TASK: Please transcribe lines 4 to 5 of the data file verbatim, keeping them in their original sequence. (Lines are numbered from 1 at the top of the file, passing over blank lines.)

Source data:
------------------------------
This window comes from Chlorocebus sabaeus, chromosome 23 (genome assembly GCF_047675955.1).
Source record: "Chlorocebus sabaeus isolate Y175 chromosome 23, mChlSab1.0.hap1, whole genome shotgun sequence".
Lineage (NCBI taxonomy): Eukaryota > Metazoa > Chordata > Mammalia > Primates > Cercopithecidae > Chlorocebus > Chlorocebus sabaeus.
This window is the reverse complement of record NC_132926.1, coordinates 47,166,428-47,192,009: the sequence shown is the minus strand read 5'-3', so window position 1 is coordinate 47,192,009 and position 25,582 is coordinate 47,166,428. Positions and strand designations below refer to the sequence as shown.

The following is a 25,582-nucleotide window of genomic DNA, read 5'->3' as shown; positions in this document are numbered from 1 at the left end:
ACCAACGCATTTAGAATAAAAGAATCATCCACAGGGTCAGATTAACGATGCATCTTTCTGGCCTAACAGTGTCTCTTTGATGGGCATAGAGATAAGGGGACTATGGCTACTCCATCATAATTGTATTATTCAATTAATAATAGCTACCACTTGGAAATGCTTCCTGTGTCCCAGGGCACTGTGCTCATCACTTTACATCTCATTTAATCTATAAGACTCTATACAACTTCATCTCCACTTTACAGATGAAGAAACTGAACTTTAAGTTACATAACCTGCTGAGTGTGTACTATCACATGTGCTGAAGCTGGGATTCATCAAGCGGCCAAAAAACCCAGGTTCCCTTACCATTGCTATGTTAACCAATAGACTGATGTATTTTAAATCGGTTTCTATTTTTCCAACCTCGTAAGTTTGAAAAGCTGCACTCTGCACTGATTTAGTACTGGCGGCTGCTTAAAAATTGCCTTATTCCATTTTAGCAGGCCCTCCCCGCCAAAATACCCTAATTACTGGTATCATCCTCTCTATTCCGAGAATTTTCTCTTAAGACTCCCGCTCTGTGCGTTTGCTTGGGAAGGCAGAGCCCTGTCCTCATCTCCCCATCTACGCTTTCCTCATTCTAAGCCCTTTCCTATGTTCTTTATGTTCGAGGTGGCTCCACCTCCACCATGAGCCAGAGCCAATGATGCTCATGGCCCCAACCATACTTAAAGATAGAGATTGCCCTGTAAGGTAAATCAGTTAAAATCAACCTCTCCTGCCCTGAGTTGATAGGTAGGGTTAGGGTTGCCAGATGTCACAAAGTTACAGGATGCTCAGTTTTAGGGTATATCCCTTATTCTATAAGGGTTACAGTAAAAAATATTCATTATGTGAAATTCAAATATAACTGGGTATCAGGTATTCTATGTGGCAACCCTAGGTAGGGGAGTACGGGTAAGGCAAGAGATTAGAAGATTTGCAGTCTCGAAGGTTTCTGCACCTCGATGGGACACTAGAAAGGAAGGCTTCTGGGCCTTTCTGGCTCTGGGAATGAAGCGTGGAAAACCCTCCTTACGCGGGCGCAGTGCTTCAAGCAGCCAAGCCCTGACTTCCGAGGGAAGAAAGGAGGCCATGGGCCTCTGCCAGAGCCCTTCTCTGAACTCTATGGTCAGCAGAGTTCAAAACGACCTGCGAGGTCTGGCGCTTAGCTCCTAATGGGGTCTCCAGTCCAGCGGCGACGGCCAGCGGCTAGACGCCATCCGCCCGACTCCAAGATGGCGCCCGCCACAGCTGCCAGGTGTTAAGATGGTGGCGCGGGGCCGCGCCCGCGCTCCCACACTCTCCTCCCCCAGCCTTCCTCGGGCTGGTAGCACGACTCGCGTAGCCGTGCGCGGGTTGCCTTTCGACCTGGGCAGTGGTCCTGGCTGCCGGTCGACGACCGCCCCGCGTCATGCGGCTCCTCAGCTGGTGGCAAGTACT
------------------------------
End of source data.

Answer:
This window is the reverse complement of record NC_132926.1, coordinates 47,166,428-47,192,009: the sequence shown is the minus strand read 5'-3', so window position 1 is coordinate 47,192,009 and position 25,582 is coordinate 47,166,428. Positions and strand designations below refer to the sequence as shown.

The following is a 25,582-nucleotide window of genomic DNA, read 5'->3' as shown; positions in this document are numbered from 1 at the left end: